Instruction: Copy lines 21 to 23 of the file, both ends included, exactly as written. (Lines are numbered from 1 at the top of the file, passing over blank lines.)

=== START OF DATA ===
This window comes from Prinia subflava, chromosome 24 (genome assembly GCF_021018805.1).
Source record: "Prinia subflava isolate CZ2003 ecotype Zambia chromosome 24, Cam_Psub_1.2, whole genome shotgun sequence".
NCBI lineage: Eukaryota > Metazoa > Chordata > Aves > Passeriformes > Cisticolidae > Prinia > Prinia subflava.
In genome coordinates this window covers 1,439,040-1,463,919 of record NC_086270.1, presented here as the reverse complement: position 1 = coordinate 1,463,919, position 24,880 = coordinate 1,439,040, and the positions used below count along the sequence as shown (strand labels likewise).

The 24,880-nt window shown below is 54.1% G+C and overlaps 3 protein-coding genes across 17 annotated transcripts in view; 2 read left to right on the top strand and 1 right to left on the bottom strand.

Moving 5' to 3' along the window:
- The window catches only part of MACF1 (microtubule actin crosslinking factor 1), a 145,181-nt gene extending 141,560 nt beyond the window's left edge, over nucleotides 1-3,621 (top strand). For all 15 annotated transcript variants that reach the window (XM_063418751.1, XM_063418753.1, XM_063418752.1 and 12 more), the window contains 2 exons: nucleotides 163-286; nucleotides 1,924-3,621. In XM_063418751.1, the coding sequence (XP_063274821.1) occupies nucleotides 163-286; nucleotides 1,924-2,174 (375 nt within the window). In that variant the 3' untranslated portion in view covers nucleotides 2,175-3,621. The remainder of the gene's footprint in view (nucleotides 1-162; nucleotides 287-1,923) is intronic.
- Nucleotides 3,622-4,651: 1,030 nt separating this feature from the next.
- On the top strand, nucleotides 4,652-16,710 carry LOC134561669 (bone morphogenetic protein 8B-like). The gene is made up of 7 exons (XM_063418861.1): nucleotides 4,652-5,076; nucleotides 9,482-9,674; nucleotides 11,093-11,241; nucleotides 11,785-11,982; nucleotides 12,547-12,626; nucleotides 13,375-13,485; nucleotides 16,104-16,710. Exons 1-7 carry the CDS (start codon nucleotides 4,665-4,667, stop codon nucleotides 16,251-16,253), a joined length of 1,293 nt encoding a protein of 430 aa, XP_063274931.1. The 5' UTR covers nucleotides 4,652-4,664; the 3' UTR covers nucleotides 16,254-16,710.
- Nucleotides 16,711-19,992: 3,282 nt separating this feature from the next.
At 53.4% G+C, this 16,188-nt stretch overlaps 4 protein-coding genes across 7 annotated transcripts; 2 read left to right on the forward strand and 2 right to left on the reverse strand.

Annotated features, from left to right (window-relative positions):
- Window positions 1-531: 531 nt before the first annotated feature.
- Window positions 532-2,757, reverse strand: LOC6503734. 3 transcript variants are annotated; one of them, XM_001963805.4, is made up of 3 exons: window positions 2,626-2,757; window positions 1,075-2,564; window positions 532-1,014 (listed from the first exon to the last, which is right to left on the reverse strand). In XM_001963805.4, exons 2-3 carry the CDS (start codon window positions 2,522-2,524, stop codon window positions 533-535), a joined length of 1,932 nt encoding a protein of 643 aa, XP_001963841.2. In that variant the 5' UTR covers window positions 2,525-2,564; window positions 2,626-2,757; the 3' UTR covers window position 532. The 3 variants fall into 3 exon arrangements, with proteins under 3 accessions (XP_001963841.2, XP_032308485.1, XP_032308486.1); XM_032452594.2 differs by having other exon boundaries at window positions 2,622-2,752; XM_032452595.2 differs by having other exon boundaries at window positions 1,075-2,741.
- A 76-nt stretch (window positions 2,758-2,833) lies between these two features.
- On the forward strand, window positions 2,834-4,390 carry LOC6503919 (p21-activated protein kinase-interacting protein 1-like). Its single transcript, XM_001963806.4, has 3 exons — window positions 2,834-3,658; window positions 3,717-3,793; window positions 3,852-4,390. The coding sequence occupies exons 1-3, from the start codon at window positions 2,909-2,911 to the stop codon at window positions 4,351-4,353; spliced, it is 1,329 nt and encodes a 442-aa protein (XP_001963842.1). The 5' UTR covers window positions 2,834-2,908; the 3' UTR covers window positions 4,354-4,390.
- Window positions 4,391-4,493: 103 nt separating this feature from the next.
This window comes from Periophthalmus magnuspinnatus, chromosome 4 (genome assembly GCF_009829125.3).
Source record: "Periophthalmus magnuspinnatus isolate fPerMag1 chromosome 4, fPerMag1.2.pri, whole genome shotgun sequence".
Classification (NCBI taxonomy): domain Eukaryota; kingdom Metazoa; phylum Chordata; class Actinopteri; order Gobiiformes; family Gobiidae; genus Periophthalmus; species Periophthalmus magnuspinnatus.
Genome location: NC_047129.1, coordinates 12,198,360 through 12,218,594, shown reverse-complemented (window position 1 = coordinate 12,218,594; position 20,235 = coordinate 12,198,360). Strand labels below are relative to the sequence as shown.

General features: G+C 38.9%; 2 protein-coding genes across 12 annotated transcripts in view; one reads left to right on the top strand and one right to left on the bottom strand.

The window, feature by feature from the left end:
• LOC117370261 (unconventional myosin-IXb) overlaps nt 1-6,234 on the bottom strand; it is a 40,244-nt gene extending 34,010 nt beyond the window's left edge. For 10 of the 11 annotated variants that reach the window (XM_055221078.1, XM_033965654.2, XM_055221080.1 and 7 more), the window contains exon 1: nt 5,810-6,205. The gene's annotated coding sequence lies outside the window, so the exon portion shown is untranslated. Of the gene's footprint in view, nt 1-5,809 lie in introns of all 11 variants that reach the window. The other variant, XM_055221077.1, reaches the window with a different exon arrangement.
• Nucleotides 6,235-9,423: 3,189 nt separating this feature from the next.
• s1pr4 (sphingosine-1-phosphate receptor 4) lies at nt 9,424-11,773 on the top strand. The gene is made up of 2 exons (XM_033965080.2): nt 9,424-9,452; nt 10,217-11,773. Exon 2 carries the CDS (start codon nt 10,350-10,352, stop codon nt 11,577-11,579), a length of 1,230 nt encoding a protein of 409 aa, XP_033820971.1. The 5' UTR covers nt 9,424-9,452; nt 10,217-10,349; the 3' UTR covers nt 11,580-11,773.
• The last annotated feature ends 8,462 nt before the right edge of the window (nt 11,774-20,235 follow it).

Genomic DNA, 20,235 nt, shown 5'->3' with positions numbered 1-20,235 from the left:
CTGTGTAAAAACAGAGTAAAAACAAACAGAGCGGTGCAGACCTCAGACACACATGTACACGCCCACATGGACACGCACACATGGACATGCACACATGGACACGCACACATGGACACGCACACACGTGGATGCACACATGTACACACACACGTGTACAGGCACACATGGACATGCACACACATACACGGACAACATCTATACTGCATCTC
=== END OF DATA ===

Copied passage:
Genome location: NC_047129.1, coordinates 12,198,360 through 12,218,594, shown reverse-complemented (window position 1 = coordinate 12,218,594; position 20,235 = coordinate 12,198,360). Strand labels below are relative to the sequence as shown.

General features: G+C 38.9%; 2 protein-coding genes across 12 annotated transcripts in view; one reads left to right on the top strand and one right to left on the bottom strand.

The window, feature by feature from the left end: